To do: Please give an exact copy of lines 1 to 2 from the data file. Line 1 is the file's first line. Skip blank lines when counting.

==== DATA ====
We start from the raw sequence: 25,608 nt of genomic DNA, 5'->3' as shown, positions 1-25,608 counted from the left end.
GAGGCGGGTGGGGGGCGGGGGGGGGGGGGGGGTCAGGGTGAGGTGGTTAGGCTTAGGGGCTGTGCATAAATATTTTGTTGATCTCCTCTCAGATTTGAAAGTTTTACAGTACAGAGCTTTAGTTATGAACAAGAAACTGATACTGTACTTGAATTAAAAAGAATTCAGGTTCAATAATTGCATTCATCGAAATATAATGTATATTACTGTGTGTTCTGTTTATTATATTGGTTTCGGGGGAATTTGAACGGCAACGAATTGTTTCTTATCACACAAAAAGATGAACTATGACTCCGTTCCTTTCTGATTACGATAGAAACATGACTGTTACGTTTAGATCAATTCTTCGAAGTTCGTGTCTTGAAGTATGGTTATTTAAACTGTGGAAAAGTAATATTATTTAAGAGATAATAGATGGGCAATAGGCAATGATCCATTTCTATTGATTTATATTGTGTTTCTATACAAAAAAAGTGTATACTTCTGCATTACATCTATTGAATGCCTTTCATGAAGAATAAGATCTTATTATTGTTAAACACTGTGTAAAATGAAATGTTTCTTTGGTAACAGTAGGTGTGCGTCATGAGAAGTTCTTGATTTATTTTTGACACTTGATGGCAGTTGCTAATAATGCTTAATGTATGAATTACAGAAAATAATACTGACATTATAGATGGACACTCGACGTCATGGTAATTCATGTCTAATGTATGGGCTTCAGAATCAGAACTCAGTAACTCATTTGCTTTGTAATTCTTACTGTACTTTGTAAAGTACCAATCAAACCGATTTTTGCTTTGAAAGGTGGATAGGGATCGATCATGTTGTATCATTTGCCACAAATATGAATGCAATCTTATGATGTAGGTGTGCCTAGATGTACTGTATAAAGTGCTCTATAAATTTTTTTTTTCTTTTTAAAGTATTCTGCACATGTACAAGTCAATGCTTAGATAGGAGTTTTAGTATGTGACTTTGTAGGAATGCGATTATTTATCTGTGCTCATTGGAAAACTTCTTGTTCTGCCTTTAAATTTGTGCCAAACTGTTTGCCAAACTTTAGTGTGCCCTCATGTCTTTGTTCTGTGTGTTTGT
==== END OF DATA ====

We start from the raw sequence: 25,608 nt of genomic DNA, 5'->3' as shown, positions 1-25,608 counted from the left end.
GAGGCGGGTGGGGGGCGGGGGGGGGGGGGGGGTCAGGGTGAGGTGGTTAGGCTTAGGGGCTGTGCATAAATATTTTGTTGATCTCCTCTCAGATTTGAAAGTTTTACAGTACAGAGCTTTAGTTATGAACAAGAAACTGATACTGTACTTGAATTAAAAAGAATTCAGGTTCAATAATTGCATTCATCGAAATATAATGTATATTACTGTGTGTTCTGTTTATTATATTGGTTTCGGGGGAATTTGAACGGCAACGAATTGTTTCTTATCACACAAAAAGATGAACTATGACTCCGTTCCTTTCTGATTACGATAGAAACATGACTGTTACGTTTAGATCAATTCTTCGAAGTTCGTGTCTTGAAGTATGGTTATTTAAACTGTGGAAAAGTAATATTATTTAAGAGATAATAGATGGGCAATAGGCAATGATCCATTTCTATTGATTTATATTGTGTTTCTATACAAAAAAAGTGTATACTTCTGCATTACATCTATTGAATGCCTTTCATGAAGAATAAGATCTTATTATTGTTAAACACTGTGTAAAATGAAATGTTTCTTTGGTAACAGTAGGTGTGCGTCATGAGAAGTTCTTGATTTATTTTTGACACTTGATGGCAGTTGCTAATAATGCTTAATGTATGAATTACAGAAAATAATACTGACATTATAGATGGACACTCGACGTCATGGTAATTCATGTCTAATGTATGGGCTTCAGAATCAGAACTCAGTAACTCATTTGCTTTGTAATTCTTACTGTACTTTGTAAAGTACCAATCAAACCGATTTTTGCTTTGAAAGGTGGATAGGGATCGATCATGTTGTATCATTTGCCACAAATATGAATGCAATCTTATGATGTAGGTGTGCCTAGATGTACTGTATAAAGTGCTCTATAAATTTTTTTTTTCTTTTTAAAGTATTCTGCACATGTACAAGTCAATGCTTAGATAGGAGTTTTAGTATGTGACTTTGTAGGAATGCGATTATTTATCTGTGCTCATTGGAAAACTTCTTGTTCTGCCTTTAAATTTGTGCCAAACTGTTTGCCAAACTTTAGTGTGCCCTCATGTCTTTGTTCTGTGTGTTTGT